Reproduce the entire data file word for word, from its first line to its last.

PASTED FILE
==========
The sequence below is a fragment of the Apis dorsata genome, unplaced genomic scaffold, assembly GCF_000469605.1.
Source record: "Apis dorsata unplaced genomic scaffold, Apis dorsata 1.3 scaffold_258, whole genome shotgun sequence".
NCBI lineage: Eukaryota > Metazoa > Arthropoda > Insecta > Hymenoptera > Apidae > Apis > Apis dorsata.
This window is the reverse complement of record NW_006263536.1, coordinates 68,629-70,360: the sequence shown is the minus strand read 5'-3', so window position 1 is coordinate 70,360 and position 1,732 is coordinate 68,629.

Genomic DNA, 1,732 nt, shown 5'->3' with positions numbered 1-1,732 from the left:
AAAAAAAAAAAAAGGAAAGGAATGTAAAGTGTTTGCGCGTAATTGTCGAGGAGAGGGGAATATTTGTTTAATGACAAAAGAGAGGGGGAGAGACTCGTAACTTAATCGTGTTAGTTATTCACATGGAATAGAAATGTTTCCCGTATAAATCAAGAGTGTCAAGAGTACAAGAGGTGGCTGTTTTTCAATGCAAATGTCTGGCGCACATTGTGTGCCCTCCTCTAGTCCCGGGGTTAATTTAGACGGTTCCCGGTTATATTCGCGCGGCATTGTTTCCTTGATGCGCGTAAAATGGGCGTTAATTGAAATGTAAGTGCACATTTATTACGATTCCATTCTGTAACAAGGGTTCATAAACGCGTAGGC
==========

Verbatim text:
The sequence below is a fragment of the Apis dorsata genome, unplaced genomic scaffold, assembly GCF_000469605.1.
Source record: "Apis dorsata unplaced genomic scaffold, Apis dorsata 1.3 scaffold_258, whole genome shotgun sequence".
NCBI lineage: Eukaryota > Metazoa > Arthropoda > Insecta > Hymenoptera > Apidae > Apis > Apis dorsata.
This window is the reverse complement of record NW_006263536.1, coordinates 68,629-70,360: the sequence shown is the minus strand read 5'-3', so window position 1 is coordinate 70,360 and position 1,732 is coordinate 68,629.

Genomic DNA, 1,732 nt, shown 5'->3' with positions numbered 1-1,732 from the left:
AAAAAAAAAAAAAGGAAAGGAATGTAAAGTGTTTGCGCGTAATTGTCGAGGAGAGGGGAATATTTGTTTAATGACAAAAGAGAGGGGGAGAGACTCGTAACTTAATCGTGTTAGTTATTCACATGGAATAGAAATGTTTCCCGTATAAATCAAGAGTGTCAAGAGTACAAGAGGTGGCTGTTTTTCAATGCAAATGTCTGGCGCACATTGTGTGCCCTCCTCTAGTCCCGGGGTTAATTTAGACGGTTCCCGGTTATATTCGCGCGGCATTGTTTCCTTGATGCGCGTAAAATGGGCGTTAATTGAAATGTAAGTGCACATTTATTACGATTCCATTCTGTAACAAGGGTTCATAAACGCGTAGGC